Architects show what they could have done with Nkandla’s budget

South African architects, Architecture for Change has taken a satirical approach to the Nkandla scandal and designed UN-kandla

The architects state on their website that instead of using the R265 million on creating a homestead for only one president they are aiming to “create a legacy that will outlive the rule of the president,” with their satirical proposal.

In their proposal for Un-Kandla the concept of a Zulu kraal is adopted to represent a “strong family dynamic and hierarchy of respect.”

In an attempt to get rid of the dividing nature of Nkandla, Un-kandla is a design for the community that aims to unite and include the people without depleting public funds. The architects state that they would have achieved this by incorporating a learning centre, a feeding scheme, a skills development center that is linked to a gallery and performance space, a rhino conservation centre, a clinic, a place of worship and entertainment and recreation facilities into the design within the R265mil budget. 

By taking a satirical approach to the matter, the proposed accommodation also includes the following:
The Father of the Nation Orphanage                                                    

A symbol for that which we have lost – Nelson Mandela – and simultaneously a literal reference to the many children of President Jacob Zuma.
The Fezekile Ntsukela Kuzwayo Women’s Shelter (#rememberkhwezi)    
A reference to the rape allegations made by Kuzwayo against president Zuma.  The shelter (at the president’s homestead) ironically symbolizes a place of safety for women who have been victims of sexual assault.
The Spear Rhino Conservation Centre    

A symbol of power and protection – “the spear” now protects the rhino (an animal threatened by the illegal trade of rhino horn).  Instead of the president’s current cattle kraal at the current Nkandla development, we are proposing a rhino sanctuary which will at the same time provide for increased security measures as rhinos need to be closely monitored and secured.
The Shower Falls Waterfall         
A symbol of a cleansing pool and calming stream to the Nkandla building.
Design features such as the waterfall which could be regarded as optional extras that add to the project cost is justified by savings made from unnecessary expenditures in the Nkandla project as highlighted below.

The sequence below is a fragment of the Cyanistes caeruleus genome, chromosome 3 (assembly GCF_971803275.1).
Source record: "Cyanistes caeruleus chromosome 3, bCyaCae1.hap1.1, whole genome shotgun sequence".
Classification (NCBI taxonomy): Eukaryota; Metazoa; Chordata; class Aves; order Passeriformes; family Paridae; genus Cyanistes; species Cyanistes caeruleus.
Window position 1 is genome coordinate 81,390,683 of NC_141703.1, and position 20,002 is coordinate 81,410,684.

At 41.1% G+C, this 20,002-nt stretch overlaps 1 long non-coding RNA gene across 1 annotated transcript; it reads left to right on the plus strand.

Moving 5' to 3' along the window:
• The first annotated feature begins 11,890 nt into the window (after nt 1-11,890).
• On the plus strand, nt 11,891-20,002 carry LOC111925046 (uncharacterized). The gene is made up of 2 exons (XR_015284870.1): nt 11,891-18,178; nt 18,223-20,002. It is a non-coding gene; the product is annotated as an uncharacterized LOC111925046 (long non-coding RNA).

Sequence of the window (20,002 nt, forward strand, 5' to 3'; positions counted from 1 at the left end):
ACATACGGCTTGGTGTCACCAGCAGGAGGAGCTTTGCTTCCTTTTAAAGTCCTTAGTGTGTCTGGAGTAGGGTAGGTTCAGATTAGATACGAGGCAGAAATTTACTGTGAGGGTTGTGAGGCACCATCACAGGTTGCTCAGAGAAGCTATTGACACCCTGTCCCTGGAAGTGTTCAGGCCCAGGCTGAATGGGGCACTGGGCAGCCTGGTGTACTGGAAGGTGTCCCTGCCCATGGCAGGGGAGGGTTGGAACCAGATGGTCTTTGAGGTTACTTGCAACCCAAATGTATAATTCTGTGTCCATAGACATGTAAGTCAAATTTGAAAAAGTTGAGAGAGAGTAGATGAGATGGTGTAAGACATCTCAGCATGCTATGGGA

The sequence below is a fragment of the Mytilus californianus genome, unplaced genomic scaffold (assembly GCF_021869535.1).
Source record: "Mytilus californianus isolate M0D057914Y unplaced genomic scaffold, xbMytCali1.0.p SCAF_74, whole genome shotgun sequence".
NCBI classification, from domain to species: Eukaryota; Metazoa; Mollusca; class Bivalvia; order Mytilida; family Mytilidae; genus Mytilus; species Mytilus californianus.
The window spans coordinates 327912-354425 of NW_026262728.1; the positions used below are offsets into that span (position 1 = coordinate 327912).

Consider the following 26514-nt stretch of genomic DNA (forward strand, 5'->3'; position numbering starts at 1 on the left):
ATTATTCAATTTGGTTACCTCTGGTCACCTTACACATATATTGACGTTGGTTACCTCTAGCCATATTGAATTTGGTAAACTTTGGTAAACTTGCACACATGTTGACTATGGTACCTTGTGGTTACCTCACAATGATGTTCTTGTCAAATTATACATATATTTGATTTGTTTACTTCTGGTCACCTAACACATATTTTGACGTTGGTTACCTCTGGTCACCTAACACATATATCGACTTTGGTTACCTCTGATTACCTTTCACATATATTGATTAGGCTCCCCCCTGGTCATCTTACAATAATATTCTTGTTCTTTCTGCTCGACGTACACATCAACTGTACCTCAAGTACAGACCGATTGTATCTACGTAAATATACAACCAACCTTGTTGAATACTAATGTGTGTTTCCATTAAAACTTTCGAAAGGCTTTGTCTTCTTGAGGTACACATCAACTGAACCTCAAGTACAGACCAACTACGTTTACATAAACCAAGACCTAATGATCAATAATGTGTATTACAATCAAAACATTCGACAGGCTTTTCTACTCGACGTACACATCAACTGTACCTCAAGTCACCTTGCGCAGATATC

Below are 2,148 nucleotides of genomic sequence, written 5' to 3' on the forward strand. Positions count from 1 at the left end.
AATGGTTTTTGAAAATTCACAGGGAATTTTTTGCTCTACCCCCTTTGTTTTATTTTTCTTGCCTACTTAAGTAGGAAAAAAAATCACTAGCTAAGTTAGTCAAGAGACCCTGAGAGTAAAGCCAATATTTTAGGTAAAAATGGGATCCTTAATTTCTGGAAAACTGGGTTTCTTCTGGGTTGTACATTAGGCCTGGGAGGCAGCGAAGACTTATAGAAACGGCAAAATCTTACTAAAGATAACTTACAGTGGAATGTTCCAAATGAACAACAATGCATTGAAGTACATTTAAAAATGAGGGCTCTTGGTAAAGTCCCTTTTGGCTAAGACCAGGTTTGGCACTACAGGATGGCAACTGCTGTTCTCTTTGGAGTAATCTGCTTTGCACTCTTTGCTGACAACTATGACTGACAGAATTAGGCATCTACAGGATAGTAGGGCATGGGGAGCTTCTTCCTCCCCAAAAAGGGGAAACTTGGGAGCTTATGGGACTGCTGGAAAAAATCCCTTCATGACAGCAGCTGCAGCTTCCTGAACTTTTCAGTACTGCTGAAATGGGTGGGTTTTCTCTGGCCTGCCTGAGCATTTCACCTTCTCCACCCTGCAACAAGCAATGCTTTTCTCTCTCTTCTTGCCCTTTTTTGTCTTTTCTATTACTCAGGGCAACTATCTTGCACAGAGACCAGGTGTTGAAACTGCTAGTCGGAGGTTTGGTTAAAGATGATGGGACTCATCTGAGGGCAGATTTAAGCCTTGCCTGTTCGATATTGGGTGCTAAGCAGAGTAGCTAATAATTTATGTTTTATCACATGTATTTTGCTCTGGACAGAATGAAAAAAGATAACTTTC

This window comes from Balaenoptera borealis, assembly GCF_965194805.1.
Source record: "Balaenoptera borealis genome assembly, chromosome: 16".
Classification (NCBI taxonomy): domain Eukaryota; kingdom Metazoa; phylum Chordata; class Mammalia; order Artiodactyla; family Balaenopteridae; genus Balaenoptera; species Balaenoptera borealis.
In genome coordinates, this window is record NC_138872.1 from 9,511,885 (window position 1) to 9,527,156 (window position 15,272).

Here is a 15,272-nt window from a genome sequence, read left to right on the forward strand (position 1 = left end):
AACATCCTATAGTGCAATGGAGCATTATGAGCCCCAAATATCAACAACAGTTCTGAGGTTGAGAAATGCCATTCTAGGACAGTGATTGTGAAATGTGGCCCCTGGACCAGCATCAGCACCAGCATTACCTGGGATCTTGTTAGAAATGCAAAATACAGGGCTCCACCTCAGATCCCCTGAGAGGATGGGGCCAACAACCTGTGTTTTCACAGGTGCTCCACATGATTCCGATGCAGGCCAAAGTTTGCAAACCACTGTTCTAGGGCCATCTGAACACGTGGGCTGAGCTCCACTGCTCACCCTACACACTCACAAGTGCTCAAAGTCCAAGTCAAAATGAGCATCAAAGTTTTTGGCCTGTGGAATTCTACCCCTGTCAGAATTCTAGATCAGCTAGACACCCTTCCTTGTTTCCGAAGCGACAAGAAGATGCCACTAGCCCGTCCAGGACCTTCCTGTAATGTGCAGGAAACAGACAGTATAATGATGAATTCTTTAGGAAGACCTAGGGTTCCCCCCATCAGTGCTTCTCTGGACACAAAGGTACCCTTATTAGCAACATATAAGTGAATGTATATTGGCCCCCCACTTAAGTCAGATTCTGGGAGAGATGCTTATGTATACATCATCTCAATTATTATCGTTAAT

The bunker

R19.6m was spent (in the current homestead) on the bunker that includes fully charged cell phones, mini closed-circuit TV rooms, accommodation, food and medical supplies. There are also four elevators and tunnels. This safe haven covers 630m² which equals the size of approximately 3.4 tennis courts.

The architects are proposing to use these funds as follow:

To build The Father of the Nation Orphanage that consists of 315m² able to accommodate 78 children.

The remaining 315m² is then divided into 4mx4m rooms that can each be shared by two women thus accommodating 38 women. Therefore, shelter can be provided to a total of 117 people.

If we calculate the construction costs at a rate of R8000 p/m², the cost of the women’s shelter and orphanage adds up to approximately R5 040 000 which equals a saving  of R 14.56 million.
The staff village

In the current homestead, the staff village accommodates 20 people in an area of 2500m². An area of125m² per person added to a total cost of R 17.5m -  approximately R 750 000 per house.

However, the only purpose of this accommodation is to provide temporary accommodation for employees and could therefore have been designed to cover a much smaller area. An alternative solution could have been to encourage people to stay at the nearby villages (also furthermore supporting the local economy).

R4 mil could have been allocated to this budget to create on-site accommodation only needing to consist of 300m².
The clinic

The cost of the military clinic in Nkandla which remains closed and unused to this day came to R11.9m.

We are proposing a clinic which is accessible to the public to provide in the shortage of healthcare services in the surrounding areas. The available budget (compromising of the funds saved on the bunker, staff housing, double fence ect.) could provide for the construction of a 100 bed clinic.
The current homestead covers a large area surrounded by a massive fence - a physical barrier approached in the most conventional manner to secure the President. This barrier, including improvements made to the homesteads makes Nkandla exclusive to the President and his family and excludes the surrounding community. In sharp contrast to this, the outer wall of Un-Kandla is carefully designed to allow people to infiltrate the complex, creating a welcoming atmosphere rather than one of exclusion.

| via architecture for change

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